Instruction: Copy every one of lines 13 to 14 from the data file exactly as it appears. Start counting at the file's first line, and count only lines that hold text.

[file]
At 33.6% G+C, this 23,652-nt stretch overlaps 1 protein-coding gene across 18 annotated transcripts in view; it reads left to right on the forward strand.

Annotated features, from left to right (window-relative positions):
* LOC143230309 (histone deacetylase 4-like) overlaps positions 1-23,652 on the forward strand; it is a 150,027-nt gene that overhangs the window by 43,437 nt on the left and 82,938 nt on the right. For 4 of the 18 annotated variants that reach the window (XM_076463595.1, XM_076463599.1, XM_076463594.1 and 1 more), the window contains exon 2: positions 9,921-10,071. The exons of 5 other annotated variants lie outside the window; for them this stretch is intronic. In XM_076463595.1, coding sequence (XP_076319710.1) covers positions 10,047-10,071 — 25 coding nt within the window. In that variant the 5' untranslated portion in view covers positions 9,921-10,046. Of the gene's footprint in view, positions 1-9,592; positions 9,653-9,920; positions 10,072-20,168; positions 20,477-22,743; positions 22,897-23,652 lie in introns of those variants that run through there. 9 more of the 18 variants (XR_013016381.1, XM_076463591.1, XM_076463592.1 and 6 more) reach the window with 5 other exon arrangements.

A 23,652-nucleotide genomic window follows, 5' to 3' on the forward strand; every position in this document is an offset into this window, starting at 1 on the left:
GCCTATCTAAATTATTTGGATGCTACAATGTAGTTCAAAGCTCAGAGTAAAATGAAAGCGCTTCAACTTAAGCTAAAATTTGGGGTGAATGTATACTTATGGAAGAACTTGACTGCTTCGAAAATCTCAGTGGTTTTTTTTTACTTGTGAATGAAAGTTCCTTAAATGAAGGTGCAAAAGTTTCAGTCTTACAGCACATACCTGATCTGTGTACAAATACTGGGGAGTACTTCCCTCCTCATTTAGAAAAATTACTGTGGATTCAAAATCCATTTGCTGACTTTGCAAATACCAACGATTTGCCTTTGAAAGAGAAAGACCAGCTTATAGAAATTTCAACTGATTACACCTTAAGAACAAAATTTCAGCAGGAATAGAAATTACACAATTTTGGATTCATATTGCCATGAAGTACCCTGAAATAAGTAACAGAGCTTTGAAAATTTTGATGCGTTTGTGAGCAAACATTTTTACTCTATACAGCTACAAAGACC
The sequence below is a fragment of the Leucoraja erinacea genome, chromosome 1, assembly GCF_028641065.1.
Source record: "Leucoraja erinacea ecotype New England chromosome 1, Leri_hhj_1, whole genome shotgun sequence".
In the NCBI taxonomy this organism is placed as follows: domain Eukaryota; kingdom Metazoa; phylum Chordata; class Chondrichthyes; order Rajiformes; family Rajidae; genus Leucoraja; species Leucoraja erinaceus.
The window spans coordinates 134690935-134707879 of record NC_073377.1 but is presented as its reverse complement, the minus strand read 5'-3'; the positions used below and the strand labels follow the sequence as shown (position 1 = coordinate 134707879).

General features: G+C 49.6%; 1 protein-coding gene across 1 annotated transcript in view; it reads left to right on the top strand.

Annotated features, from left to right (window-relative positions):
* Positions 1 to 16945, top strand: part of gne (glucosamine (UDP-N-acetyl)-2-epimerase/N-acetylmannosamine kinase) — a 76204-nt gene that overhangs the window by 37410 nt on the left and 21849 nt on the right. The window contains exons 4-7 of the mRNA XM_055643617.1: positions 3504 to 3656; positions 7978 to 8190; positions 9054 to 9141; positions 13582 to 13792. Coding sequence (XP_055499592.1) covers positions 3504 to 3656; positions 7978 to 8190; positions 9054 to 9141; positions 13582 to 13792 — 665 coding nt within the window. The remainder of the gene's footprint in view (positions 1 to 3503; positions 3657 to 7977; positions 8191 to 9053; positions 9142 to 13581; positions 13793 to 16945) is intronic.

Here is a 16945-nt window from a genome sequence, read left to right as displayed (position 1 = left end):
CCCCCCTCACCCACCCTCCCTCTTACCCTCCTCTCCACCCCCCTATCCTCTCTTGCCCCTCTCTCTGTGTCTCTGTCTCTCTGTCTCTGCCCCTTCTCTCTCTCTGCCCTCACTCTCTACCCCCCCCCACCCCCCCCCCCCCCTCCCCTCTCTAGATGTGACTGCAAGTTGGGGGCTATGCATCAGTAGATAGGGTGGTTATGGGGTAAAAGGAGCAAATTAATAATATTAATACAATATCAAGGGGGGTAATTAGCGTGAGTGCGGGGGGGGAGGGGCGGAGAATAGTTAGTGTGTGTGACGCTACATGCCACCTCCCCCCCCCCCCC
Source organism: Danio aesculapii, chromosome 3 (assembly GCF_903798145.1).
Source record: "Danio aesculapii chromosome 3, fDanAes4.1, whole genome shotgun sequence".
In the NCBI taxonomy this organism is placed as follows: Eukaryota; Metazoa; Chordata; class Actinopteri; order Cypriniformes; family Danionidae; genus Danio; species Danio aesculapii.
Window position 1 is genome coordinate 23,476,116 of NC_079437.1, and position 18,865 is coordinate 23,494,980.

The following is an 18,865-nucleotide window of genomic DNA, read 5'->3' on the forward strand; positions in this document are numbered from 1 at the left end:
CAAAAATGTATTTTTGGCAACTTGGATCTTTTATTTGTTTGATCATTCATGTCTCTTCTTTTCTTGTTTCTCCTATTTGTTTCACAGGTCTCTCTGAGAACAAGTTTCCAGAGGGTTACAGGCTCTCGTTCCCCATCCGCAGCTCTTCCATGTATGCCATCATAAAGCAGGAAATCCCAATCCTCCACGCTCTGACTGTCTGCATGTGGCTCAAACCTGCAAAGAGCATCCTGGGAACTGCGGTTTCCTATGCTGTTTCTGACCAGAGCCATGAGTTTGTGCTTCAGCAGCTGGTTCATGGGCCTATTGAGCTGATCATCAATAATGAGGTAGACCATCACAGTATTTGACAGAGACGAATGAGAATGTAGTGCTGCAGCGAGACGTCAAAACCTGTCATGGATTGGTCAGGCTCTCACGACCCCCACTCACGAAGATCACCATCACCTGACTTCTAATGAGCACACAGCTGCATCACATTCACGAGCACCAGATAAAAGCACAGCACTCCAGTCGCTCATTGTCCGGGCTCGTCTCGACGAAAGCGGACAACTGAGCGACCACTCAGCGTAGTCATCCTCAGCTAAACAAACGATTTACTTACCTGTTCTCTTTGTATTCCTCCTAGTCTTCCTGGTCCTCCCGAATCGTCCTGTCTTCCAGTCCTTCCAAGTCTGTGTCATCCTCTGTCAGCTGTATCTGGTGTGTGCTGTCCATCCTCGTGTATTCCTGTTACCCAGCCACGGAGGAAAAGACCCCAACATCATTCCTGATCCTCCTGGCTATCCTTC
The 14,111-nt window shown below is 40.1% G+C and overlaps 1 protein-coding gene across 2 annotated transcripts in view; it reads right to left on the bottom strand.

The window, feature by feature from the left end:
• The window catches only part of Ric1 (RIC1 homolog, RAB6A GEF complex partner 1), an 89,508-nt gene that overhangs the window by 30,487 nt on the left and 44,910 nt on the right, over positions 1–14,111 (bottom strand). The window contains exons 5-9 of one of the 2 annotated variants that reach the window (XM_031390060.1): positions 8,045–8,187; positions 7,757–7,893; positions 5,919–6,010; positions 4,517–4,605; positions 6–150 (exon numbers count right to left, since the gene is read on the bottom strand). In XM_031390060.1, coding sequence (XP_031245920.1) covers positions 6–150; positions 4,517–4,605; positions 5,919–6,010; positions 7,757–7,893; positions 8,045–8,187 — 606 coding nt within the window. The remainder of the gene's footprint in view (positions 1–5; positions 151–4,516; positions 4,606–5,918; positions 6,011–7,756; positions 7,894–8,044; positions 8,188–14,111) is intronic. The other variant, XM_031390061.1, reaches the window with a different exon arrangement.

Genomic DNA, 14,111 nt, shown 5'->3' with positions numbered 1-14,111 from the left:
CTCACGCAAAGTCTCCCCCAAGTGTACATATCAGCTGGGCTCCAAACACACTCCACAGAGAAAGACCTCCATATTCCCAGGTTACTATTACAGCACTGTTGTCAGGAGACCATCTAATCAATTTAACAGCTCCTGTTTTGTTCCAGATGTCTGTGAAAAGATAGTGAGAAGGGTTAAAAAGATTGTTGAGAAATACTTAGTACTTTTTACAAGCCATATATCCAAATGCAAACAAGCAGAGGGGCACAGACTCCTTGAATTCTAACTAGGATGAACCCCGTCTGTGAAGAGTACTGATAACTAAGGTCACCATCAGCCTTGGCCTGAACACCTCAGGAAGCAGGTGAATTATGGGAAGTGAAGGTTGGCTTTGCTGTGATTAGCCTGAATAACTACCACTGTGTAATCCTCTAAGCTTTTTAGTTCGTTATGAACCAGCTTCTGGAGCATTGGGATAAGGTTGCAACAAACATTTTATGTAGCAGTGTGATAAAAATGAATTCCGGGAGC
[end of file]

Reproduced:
Here is a 16945-nt window from a genome sequence, read left to right as displayed (position 1 = left end):
CCCCCCTCACCCACCCTCCCTCTTACCCTCCTCTCCACCCCCCTATCCTCTCTTGCCCCTCTCTCTGTGTCTCTGTCTCTCTGTCTCTGCCCCTTCTCTCTCTCTGCCCTCACTCTCTACCCCCCCCCACCCCCCCCCCCCCCTCCCCTCTCTAGATGTGACTGCAAGTTGGGGGCTATGCATCAGTAGATAGGGTGGTTATGGGGTAAAAGGAGCAAATTAATAATATTAATACAATATCAAGGGGGGTAATTAGCGTGAGTGCGGGGGGGGAGGGGCGGAGAATAGTTAGTGTGTGTGACGCTACATGCCACCTCCCCCCCCCCCCC